By Lila Lazarus
If you’re reading this, it means I survived. For the last two weeks, 17 family members have been staying at my house. Yes, sisters, brothers, spouses, nieces, nephews and a few dogs. It was a family reunion.
Like so many families in the modern world, my siblings are spread out all over the world. I’m the only one who stayed in Michigan. So if we want to see each other, we have to plan an extended visit. No one wants to travel this far for just a weekend. And in theory, we all really wanted to spend time together. But making the plans, dealing with the air travel, the cost of the flights, packing, figuring out sleeping arrangements and two weeks of meals… it’s stressful.
And when they finally arrived, they were exhausted. Two arrived sick with what we called “The Plague”— a bad virus with fever and cough that quickly spread through the family ranks. Tempers shortened and our eagerly anticipated joyous family visit morphed into family drama, hurt feelings, lack of communication and a messy house.
In families, it is not unusual to be irked by the same frustrations with your siblings that were there 50 years ago. These unresolved hot buttons get pushed without any warning. And just like when we were young, we were all staying in the same house and I had nowhere to run. So I made a list of survival tips for getting through an extended family visit:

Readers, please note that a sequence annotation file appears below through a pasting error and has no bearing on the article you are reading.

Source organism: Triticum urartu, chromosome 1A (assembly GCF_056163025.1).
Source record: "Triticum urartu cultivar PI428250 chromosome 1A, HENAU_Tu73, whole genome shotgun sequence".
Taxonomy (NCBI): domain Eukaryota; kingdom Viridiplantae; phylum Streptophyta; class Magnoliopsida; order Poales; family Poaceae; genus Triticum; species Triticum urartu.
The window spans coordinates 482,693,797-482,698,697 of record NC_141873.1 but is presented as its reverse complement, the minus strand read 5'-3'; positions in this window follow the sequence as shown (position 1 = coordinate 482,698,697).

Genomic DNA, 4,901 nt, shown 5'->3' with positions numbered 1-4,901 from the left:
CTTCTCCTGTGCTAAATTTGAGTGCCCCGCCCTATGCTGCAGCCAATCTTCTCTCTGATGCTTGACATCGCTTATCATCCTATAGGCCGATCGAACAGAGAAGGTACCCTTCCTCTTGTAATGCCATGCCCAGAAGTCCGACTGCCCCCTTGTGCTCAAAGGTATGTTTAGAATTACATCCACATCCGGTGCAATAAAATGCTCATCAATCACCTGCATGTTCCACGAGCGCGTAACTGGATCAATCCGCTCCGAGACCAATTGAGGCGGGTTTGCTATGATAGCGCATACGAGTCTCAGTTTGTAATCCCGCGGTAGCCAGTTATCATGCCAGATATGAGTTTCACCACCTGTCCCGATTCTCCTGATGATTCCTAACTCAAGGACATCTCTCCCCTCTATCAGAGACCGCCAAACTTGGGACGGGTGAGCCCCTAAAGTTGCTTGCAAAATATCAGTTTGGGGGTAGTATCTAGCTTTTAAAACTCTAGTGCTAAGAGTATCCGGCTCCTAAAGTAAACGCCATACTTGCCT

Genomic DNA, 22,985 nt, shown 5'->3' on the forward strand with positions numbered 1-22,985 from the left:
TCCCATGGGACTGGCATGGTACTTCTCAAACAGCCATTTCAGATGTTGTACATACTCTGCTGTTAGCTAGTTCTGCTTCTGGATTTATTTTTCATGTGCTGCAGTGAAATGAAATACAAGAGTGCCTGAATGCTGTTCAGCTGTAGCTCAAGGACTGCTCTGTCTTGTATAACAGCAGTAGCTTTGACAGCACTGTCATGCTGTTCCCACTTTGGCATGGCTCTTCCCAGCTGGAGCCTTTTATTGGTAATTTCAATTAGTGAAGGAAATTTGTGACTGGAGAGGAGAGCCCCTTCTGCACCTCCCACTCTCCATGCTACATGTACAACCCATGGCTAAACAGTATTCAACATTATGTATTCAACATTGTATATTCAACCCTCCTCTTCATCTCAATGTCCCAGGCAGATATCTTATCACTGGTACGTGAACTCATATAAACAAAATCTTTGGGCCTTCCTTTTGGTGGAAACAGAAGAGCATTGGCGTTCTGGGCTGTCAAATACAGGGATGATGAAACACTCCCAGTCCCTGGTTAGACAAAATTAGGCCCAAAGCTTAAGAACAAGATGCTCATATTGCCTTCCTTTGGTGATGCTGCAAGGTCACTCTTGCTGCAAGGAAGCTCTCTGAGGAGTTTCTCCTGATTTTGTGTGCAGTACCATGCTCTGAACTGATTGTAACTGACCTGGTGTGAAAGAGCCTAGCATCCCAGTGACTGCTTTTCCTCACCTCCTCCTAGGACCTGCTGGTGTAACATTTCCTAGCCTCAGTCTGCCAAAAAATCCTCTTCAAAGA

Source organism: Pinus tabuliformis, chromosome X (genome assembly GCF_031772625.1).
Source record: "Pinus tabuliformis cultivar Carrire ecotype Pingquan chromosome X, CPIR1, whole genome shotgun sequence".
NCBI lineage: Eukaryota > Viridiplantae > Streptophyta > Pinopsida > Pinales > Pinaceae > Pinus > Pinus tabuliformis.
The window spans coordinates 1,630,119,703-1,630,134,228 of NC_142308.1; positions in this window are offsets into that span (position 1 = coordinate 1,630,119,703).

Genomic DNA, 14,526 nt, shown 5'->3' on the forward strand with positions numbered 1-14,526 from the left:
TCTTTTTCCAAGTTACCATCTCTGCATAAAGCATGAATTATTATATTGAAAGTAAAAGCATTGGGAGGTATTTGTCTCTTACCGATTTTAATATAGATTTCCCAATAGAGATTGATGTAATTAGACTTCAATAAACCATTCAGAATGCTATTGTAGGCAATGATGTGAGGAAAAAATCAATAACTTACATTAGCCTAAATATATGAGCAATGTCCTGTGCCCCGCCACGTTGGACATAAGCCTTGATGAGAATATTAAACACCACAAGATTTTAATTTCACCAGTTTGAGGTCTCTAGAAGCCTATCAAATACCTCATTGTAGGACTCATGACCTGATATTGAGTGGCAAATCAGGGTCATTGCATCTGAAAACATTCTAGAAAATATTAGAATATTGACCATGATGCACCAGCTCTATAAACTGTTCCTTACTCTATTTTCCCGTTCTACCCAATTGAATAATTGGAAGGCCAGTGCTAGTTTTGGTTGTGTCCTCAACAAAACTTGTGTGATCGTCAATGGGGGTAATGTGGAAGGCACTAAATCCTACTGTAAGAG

Remember they’re never going to change. Every time something got under my skin, I reminded myself that there’s no fixing these people. They are who they are— for better or for worse. Find the better. They will never change and they don’t have to.
Focus on their talents. If you look at my family tree, there’s a dancer, a gourmet chef, a lawyer, an artist, singers and acrobats. They all have wide ranging talents. They’re smart and funny and always game for adventures. Rather than think about what they don’t bring to the table, try thinking about the incredible gifts and laughter that they do bring.
Limit the trip. This was my biggest mistake. If you know you have strong personalities and age-old sibling rivalry, don’t stretch it out for two weeks. (Just because you love your family doesn’t mean you like them in your home for 14 days.) If a few days is your tipping point, set your limits. Why didn’t I think of that earlier?
Lay down the ground rules and stick to them. Someone will always try to push your boundaries. Don’t let them. When my brother tried to change the dinner location or my brother-in-law tried to invite more people to the party, I had to stand firm. “I’m so happy the family is here, let’s keep it to the family and the plans we’ve made.” Do whatever you can to minimize the chaos.
Plan your escape. When every sofa, stool and chair in your home is taken and you just can’t seem to get away from family or their barking dogs, it’s time for operation time-out. Go for a walk. Go do some yoga or meditate. It’s important to regroup. Alone time isn’t selfish. When family’s around, it’s self-preservation. I would disappear sometimes for two hours just to breath.
In short, happiness is a close, tight-knit family in another city. But if they do come to visit for an extended period of time, try to keep in mind that it’s just temporary. I kept asking myself, “What if this is the last time we’re all together? Can’t you just hold it together for a few more days?”
Now that they’re gone, I do realize what a blessing it was to have them all under the same roof. But families are definitely like fudge. Mostly sweet with a lot of nuts.